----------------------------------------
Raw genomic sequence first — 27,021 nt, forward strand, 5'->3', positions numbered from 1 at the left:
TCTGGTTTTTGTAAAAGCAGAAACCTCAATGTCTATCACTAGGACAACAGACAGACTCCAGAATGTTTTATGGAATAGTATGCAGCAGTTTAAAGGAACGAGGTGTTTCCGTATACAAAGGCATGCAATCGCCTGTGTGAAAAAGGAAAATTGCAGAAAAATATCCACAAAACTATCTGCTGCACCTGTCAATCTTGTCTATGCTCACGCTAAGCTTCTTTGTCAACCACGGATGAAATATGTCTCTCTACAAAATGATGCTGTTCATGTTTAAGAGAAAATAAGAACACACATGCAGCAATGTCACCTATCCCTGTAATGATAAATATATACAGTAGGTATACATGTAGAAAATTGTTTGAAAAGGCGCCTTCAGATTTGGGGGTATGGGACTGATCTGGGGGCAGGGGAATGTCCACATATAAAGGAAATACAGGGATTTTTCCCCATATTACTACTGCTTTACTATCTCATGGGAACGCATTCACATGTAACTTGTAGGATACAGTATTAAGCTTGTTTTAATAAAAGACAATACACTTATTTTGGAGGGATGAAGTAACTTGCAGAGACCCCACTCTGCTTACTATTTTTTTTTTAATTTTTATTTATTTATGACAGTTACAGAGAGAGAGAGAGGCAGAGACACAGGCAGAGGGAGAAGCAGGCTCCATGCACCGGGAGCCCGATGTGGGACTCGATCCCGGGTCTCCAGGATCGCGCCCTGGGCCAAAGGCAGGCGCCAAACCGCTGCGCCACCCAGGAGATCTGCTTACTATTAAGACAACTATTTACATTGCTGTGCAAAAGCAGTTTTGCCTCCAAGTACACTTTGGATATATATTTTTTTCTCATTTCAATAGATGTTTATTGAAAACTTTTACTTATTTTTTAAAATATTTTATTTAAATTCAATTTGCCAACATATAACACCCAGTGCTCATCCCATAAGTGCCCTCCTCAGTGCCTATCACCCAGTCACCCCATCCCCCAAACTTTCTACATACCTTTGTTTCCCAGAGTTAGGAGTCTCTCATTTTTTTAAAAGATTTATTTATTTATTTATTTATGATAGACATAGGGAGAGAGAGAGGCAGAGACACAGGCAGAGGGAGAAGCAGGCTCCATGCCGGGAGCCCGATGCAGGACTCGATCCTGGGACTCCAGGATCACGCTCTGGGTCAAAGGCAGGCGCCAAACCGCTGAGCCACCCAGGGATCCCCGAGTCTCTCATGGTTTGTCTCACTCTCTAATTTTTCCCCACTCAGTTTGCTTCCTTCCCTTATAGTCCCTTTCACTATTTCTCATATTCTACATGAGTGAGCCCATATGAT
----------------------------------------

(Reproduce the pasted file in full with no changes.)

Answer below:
Raw genomic sequence first — 27,021 nt, forward strand, 5'->3', positions numbered from 1 at the left:
TCTGGTTTTTGTAAAAGCAGAAACCTCAATGTCTATCACTAGGACAACAGACAGACTCCAGAATGTTTTATGGAATAGTATGCAGCAGTTTAAAGGAACGAGGTGTTTCCGTATACAAAGGCATGCAATCGCCTGTGTGAAAAAGGAAAATTGCAGAAAAATATCCACAAAACTATCTGCTGCACCTGTCAATCTTGTCTATGCTCACGCTAAGCTTCTTTGTCAACCACGGATGAAATATGTCTCTCTACAAAATGATGCTGTTCATGTTTAAGAGAAAATAAGAACACACATGCAGCAATGTCACCTATCCCTGTAATGATAAATATATACAGTAGGTATACATGTAGAAAATTGTTTGAAAAGGCGCCTTCAGATTTGGGGGTATGGGACTGATCTGGGGGCAGGGGAATGTCCACATATAAAGGAAATACAGGGATTTTTCCCCATATTACTACTGCTTTACTATCTCATGGGAACGCATTCACATGTAACTTGTAGGATACAGTATTAAGCTTGTTTTAATAAAAGACAATACACTTATTTTGGAGGGATGAAGTAACTTGCAGAGACCCCACTCTGCTTACTATTTTTTTTTTAATTTTTATTTATTTATGACAGTTACAGAGAGAGAGAGAGGCAGAGACACAGGCAGAGGGAGAAGCAGGCTCCATGCACCGGGAGCCCGATGTGGGACTCGATCCCGGGTCTCCAGGATCGCGCCCTGGGCCAAAGGCAGGCGCCAAACCGCTGCGCCACCCAGGAGATCTGCTTACTATTAAGACAACTATTTACATTGCTGTGCAAAAGCAGTTTTGCCTCCAAGTACACTTTGGATATATATTTTTTTCTCATTTCAATAGATGTTTATTGAAAACTTTTACTTATTTTTTAAAATATTTTATTTAAATTCAATTTGCCAACATATAACACCCAGTGCTCATCCCATAAGTGCCCTCCTCAGTGCCTATCACCCAGTCACCCCATCCCCCAAACTTTCTACATACCTTTGTTTCCCAGAGTTAGGAGTCTCTCATTTTTTTAAAAGATTTATTTATTTATTTATTTATGATAGACATAGGGAGAGAGAGAGGCAGAGACACAGGCAGAGGGAGAAGCAGGCTCCATGCCGGGAGCCCGATGCAGGACTCGATCCTGGGACTCCAGGATCACGCTCTGGGTCAAAGGCAGGCGCCAAACCGCTGAGCCACCCAGGGATCCCCGAGTCTCTCATGGTTTGTCTCACTCTCTAATTTTTCCCCACTCAGTTTGCTTCCTTCCCTTATAGTCCCTTTCACTATTTCTCATATTCTACATGAGTGAGCCCATATGAT